judgments of the two targets, judgments of these targets were analyzed via two independent sets of hierarchical regression analyses in which the relevant main effects (conservatism, just world beliefs, and participants gender) were entered first followed by interactions of these variables with participant gender. Judgments of the male target. Analyses revealed a tendency for conservatism to be negatively related to judgments of blame (β = –.23, p = .09). This pattern was not appreciably different for male versus female participants (rs = –.27 and –.13, respectively), a fact that was reflected in the absence of a Participant Gender × Conservatism interaction (p > .20). There was a main effect for gender (β = .27, p < .05), which reflected the fact that female participants blamed the male target more than did female participants. Judgments of the female target. Analyses of the female target revealed only one effect: a main effect for conservatism (β = .35, p < .01), reflecting the tendency for participants to blame the woman more if they scored high in conservatism than if they did not. This effect was not contingent on gender (p > .25 for the Participant Gender × Conservatism interaction), as seen in the similar relationship that arose for both male (r = .27) as well as female participants (r = .44). Neither participant gender nor just world beliefs exerted any effects, either in their own right or in combination with other variables. Supplemental Analyses Although conservatism and liberalism are often negatively correlated, some researchers have argued that it is useful to regard these variables as conceptually distinct (albeit not entirely unrelated) constructs (e.g., Conover & Feldman, 1981; Katz & Hass, 1988; Kerlinger, 1984; Lambert & Chasteen, 1997; but see Green, 1988). This perspective suggests an alternative analytic strategy in which self-defined conservatism and liberalism are treated as distinct variables in their own right. On one hand, inspection of the zero-order correlations revealed that conservatism was negatively correlated with blaming of the male assailant (r = –.31) and positively correlated with the female victim (r = .38). In contrast, the opposite pattern emerged for liberalism (rs = .33 vs. –.34 for the male vs. female target, respectively). (All of these correlations are significant, ps < .05.) However, when conservatism and liberalism were entered simultaneously in regression analyses, none of the beta coefficients were significant (all ps > .10). These null findings are, in all likelihood, due to the fact that simultaneous entry of these two highly correlated variables in the regression analyses meant that relatively little unique variance in conservatism was left over once liberalism was taken into account, and vice versa. Thus, at least in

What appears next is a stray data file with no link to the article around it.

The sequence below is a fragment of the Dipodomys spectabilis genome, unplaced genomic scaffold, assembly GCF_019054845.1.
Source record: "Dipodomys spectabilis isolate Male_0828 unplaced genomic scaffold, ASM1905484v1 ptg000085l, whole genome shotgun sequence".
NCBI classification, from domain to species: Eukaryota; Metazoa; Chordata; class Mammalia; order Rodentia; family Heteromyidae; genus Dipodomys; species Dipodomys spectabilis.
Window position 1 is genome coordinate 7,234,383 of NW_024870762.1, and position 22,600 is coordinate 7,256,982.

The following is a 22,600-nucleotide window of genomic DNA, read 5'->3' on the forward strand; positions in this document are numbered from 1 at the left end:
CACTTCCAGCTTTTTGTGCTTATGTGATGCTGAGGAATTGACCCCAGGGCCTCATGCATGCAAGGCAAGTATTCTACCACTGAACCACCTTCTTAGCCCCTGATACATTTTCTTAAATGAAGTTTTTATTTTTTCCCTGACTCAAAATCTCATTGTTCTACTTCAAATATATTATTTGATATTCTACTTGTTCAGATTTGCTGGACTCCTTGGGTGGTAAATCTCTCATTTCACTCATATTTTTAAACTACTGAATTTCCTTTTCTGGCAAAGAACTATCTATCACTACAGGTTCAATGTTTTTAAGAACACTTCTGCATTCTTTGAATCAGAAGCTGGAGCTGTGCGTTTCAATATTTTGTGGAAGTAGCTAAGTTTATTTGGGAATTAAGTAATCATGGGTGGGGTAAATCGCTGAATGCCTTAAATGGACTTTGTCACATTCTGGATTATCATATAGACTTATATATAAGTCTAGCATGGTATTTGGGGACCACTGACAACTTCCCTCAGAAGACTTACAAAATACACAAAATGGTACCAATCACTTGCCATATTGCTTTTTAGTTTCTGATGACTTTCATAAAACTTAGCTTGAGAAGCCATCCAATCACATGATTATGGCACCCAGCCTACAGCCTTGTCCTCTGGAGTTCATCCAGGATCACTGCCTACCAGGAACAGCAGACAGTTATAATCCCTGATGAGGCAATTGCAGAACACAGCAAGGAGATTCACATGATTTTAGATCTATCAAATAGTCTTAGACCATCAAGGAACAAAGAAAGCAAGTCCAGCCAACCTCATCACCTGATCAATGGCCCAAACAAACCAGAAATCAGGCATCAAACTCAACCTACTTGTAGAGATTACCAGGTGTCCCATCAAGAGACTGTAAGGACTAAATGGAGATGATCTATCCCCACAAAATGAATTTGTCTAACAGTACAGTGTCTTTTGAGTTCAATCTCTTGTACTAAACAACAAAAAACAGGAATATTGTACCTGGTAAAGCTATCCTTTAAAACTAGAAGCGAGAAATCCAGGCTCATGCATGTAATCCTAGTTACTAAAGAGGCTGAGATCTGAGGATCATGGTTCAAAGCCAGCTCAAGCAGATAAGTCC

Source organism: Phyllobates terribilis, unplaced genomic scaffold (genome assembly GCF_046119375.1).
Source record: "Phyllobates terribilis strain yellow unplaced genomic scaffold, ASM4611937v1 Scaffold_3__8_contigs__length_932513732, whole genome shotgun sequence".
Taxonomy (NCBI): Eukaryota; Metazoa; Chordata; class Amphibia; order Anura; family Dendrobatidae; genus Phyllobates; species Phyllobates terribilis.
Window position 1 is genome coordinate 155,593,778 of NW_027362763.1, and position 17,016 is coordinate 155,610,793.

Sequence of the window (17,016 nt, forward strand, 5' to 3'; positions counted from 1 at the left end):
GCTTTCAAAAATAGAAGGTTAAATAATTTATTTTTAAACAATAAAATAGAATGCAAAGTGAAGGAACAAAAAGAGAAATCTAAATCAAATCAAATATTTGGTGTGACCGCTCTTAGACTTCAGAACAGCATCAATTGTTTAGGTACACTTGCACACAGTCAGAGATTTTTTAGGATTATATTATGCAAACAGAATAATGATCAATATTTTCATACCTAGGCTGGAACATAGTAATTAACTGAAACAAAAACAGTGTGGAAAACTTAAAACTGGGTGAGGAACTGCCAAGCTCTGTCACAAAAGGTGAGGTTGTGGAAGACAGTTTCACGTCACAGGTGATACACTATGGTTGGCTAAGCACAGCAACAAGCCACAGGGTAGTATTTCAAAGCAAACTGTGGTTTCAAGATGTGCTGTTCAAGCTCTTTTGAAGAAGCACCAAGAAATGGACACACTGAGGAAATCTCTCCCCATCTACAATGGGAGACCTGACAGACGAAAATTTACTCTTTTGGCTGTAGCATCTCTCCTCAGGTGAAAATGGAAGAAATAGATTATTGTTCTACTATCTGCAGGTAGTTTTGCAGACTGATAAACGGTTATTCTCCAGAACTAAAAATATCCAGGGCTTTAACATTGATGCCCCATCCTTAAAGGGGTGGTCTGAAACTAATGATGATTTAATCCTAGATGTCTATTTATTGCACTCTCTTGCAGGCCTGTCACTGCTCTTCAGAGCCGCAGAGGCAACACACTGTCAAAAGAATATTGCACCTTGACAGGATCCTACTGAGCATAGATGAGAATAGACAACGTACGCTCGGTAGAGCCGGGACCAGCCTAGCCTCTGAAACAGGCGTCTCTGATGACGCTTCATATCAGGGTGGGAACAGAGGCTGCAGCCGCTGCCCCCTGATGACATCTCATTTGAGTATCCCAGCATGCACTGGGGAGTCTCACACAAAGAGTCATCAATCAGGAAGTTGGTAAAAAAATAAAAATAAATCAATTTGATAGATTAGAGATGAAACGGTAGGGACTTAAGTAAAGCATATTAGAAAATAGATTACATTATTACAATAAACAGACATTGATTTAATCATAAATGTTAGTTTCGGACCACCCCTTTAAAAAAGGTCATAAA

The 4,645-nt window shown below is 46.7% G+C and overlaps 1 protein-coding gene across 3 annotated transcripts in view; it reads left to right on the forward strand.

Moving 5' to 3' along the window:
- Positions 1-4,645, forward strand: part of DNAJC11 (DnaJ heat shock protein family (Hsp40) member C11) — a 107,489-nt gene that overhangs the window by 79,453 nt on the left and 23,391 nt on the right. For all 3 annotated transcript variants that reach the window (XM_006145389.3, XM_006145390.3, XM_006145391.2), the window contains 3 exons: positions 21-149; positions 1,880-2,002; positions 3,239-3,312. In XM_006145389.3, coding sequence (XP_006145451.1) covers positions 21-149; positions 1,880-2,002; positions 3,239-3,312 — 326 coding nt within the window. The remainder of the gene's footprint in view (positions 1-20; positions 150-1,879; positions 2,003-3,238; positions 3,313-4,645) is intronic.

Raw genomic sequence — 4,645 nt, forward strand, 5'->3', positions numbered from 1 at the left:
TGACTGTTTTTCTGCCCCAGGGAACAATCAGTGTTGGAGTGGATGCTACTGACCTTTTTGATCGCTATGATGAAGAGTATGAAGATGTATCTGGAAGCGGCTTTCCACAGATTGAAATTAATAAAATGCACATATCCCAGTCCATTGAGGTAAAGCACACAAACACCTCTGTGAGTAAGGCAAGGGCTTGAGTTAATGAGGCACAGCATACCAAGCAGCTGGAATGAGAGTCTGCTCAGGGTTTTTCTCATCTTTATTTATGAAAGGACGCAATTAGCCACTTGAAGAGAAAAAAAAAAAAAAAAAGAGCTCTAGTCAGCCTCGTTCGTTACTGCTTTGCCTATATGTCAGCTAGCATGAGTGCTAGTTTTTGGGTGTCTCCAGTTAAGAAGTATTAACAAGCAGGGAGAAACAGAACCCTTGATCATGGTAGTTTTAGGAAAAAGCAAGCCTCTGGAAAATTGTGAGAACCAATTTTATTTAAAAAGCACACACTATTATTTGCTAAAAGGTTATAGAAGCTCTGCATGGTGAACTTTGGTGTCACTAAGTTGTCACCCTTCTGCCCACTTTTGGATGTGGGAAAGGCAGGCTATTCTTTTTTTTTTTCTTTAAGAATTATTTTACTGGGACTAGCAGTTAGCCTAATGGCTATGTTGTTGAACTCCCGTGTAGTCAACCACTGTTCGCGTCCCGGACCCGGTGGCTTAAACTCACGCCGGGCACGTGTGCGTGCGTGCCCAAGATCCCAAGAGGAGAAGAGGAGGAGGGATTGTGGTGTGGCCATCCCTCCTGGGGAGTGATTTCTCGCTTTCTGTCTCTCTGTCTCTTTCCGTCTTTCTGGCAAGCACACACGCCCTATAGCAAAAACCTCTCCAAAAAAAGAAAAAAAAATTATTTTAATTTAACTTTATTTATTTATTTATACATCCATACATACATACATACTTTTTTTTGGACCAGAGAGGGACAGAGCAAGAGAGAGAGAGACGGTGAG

this study, the relation between conservatism and judgments of blame appeared to be capturing processes that were quite similar to those being captured by the relation between liberalism and blame. Be that as it may, the more important implication of these data is that they show considerably more support for the legitimization hypothesis compared to the personal responsibility or just world hypotheses.4 DISCUSSION

Consistent with the legitimization hypothesis, participants who defined themselves as high in conservatism (and low in liberalism) tended to blame the female victim more, and the male assailant less, compared to participants who defined themselves in less conservative (more liberal) terms. It also should be noted that, in general, blaming judgments were more consistently predicted by individual differences in ideology than by participant gender per se. Furthermore, the relation between ideology and judgments of blame was generally the same, regardless of whether participants were male or female. We found this latter effect to be especially provocative because it suggests that ideology had an effect above and beyond any vested interest than might have arisen from judging same-sex versus opposite-sex targets. One of the goals of Study 2 was to see if this effect would replicate with a different operationalization of individual difference measures and with a much larger sample than was used in Study 1. STUDY 2